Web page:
Corrosion and chemical resistance

Choosing the right materials and coating can protect connections against galvanic corrosion mechanisms – pitting, intergranular, or crevice. The most common coating on metallic parts is nickel chromium or thin gold-based layers applied with a galvanic or sputtering deposition process. Common materials and coatings used in circular connectors are:

  • Brass with nickel or chromium coating
  • Aluminum with nickel or chromium coating or anodized (aluminum oxide Al2O3)
  • Stainless steel, which is one of the best materials for corrosion resistance, since corrosion protection is embedded within the material itself.

Products are tested in compliance with standards such as IEC 60068-2-11 Test Ka, MIL-STD-202 Method 101, and EIA-364-26. Testing includes long-standing exposure to a 5% salt solution at a temperature of 35 °C to ensure that there is no impact on mechanical or electrical functionalities.

In hospital, dentistry, and laboratory settings, as well as in food and pharmaceutical processing, devices and equipment must be regularly cleaned, disinfected, and sterilized. Product components – shells, contact blocks, O-rings and seals, cable jackets – should be made of ultra-resistant materials to withstand the conditions brought about by sterilization methods with chemicals such as Steris LCS (Liquid Chemical Sterilant with peracetic acid), Sterrad (hydrogen peroxide plasma), EtO (ethylene oxide), or through disinfection cycles such as Cidex Plus (glutaraldehyde) and Cidex OPA (ortho-phthalaldehyde and phosphate salts).

Chemical-proof connectivity is also demanded in the defense and security, and oil, gas, and petrochemical industries. In the latter hazardous environment, workers on land or offshore use downhole monitoring applications, seismic evaluation and drilling instruments, and geophysical and infrastructure maintenance devices that must resist chemicals such as aliphatic hydrocarbons, oils or fuels, greases, dilute acids and bases, detergents, and most aqueous salt solutions. For certain ATEX-certified areas and equipment in the petrochemical industry, additional property requirements for cables include flame retardancy and fire resistance.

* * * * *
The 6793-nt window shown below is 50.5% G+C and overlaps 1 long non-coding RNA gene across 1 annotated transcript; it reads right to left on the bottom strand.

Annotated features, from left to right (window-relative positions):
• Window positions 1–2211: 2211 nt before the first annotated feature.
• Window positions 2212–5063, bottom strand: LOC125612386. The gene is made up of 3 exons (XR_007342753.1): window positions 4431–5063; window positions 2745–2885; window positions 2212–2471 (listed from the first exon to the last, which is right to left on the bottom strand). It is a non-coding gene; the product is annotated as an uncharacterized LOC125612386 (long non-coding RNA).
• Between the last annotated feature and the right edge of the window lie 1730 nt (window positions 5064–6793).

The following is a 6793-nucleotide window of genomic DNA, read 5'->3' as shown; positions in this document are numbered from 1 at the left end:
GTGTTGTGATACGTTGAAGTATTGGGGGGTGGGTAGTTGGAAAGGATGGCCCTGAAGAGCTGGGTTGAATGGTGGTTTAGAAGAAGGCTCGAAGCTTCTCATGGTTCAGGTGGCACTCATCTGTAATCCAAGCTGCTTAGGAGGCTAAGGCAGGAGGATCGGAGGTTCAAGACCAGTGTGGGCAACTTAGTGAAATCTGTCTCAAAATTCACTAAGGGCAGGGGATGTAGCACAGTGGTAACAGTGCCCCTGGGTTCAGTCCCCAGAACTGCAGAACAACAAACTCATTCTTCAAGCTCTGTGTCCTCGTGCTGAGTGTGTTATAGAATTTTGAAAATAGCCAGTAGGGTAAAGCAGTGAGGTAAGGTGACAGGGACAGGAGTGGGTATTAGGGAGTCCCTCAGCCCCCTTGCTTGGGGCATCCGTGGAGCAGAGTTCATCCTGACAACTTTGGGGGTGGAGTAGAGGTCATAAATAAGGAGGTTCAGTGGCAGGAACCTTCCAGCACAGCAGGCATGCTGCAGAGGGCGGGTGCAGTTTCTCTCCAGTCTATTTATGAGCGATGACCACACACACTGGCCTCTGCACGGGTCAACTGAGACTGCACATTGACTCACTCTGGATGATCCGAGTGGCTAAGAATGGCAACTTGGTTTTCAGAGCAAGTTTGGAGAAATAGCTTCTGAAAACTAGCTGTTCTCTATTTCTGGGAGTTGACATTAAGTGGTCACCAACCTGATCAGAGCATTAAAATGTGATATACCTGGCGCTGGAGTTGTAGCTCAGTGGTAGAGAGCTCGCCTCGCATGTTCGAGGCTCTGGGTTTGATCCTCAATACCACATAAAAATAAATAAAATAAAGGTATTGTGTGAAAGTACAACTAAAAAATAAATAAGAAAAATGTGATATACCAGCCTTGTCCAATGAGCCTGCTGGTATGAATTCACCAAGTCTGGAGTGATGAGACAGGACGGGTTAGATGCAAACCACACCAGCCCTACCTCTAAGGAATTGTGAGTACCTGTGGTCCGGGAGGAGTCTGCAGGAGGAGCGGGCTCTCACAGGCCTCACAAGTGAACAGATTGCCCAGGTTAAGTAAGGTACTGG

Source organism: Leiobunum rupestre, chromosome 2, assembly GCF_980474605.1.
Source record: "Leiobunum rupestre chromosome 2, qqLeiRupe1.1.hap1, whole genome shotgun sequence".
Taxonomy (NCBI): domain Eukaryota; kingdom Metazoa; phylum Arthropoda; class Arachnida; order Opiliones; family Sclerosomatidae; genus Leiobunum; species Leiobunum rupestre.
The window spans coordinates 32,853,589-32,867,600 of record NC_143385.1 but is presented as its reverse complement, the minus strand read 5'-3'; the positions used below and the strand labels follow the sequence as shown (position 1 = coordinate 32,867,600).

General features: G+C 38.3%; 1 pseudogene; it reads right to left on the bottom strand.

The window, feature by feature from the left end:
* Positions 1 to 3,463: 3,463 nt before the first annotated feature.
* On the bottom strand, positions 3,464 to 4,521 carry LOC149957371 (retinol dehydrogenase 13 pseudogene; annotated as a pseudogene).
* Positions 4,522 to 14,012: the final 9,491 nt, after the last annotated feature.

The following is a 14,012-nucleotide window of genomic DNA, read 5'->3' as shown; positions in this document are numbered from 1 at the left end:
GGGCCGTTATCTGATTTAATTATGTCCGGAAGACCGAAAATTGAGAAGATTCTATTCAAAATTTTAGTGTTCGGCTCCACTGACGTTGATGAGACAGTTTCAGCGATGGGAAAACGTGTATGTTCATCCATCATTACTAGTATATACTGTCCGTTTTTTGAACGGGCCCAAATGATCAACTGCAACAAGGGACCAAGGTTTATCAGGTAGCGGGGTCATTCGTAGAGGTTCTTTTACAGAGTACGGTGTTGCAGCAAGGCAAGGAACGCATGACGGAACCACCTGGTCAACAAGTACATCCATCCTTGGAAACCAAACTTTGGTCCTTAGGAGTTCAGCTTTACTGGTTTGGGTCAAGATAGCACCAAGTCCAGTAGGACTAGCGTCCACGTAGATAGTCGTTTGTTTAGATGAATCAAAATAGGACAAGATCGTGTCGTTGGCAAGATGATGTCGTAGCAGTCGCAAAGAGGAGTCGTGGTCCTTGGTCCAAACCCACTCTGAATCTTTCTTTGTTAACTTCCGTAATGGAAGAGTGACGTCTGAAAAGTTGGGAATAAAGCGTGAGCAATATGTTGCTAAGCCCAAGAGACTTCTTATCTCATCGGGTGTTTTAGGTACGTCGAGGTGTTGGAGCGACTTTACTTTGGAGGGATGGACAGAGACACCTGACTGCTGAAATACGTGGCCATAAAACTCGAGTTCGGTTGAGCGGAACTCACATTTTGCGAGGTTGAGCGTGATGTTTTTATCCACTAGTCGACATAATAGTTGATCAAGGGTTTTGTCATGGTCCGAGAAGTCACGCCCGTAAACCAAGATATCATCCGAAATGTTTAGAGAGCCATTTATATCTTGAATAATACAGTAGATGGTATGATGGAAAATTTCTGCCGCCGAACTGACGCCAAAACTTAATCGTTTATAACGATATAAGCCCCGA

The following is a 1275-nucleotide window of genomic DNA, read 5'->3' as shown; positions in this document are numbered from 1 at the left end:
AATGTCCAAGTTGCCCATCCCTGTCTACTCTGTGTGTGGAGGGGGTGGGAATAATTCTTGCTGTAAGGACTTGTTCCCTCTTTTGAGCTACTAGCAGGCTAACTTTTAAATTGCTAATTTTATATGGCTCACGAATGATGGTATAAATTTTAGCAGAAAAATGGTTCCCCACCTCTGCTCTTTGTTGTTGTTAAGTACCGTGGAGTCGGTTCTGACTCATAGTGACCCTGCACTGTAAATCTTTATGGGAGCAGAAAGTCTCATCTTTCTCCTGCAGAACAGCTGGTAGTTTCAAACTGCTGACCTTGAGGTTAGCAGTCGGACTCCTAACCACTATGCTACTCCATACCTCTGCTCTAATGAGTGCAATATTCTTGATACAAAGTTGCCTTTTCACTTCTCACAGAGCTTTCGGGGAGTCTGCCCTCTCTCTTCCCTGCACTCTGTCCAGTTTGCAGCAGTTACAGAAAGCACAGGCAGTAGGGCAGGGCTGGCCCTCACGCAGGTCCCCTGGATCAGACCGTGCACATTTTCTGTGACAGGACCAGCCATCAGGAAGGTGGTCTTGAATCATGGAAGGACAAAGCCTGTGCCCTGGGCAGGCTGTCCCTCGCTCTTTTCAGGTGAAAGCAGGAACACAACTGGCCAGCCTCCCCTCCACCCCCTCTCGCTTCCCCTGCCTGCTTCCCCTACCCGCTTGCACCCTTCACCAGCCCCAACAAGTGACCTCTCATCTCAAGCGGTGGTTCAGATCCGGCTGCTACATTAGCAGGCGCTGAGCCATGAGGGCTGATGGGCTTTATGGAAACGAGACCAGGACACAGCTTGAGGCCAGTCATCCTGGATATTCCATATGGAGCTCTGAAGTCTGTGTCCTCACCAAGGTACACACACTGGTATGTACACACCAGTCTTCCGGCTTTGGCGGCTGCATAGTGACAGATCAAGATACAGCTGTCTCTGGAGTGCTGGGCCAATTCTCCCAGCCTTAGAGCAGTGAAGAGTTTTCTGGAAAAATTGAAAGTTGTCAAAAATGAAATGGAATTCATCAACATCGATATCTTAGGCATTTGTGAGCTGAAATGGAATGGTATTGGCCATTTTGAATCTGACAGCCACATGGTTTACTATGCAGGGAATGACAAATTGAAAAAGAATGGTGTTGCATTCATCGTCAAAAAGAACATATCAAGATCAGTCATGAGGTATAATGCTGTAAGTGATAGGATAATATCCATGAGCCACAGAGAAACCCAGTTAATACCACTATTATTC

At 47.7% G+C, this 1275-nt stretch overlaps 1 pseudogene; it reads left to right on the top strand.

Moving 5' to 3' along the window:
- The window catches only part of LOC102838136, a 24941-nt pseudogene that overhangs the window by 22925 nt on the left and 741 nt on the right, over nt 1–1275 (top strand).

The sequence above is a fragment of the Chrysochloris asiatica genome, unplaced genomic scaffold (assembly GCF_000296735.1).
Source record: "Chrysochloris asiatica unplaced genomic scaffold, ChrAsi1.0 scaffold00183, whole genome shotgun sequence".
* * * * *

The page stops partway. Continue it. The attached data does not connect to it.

Fischer UltiMate 80

With their special surface finish, most of Fischer Connectors’ products can withstand exposure to salt fog for 1,000 hours. Tested in compliance with IEC 60512 and MIL-STD-202H / 810G / 883K standards, the ultra-rugged NATO STANAG 4695 compatible Fischer UltiMate 80 connector passed several mechanical and electrical tests after an immersion of one hour into cutting oil Swisscut Twin 300, isopropylic alcohol, and fractionated fuel 60/95. It also offers high corrosion resistance (500 hours of salt mist).

Radiation resistance

High radiation resistance is required for tasks in nuclear or contaminated environments such as handling heavy radioactive loads, performing inspections, and repairing equipment. These tasks are sometimes performed remotely with robots due to inaccessibility or the danger of radiation exposure. Radiation-resistant connectors and cables are also required when healthcare professionals sterilize medical devices and equipment using gamma irradiation (typically Cobalt 60).

In hospital settings, there has been an increase in medical devices and instruments made of materials, such as plastics, that require low-temperature sterilization. Some single or two-piece shell disposable connectors with housing in ABS plastic withstand sterilization with both gamma irradiation per ISO 11137-2 (up to 60 kGy for Fischer Core Series Disposable) and EtO per ISO 11135.

Suppliers of high-performance, radiation-resistant connectivity solutions are regularly audited by their customers to ensure that they are compliant with main nuclear safety standards such as KTA 1401 from the Nuclear Safety Standards Commission (Kerntechnischer Ausschuss, KTA) and IAEA 50-C-Q from the International Atomic Energy Agency (IAEA).

Fischer Core Series Stainless Steel

Fischer Core Series Stainless Steel connectors are made of 316L stainless steel, polyether ether ketone (PEEK), and ethylene propylene diene monomer (EPDM), offering high radiation and corrosion resistance while ensuring high performance even in high temperatures. They also allow microbiological sterilization and radioactive decontamination.

Selecting materials for rugged connectivity

The following table helps identify which type of material is the most suitable for use in shells, contact blocks, and O-rings and sealing.

An aid to selecting the most suitable material for shells, contact blocks, and O-rings and sealing to resist mechanical stress and harsh environmental conditions in heavy-use or safety-critical applications.

References to KPIs, materials, testing methods, and industry standards mentioned in this article apply to products and solutions engineered by Fischer Connectors. Visit Fischer Connectors to learn more.

By Fischer Connectors.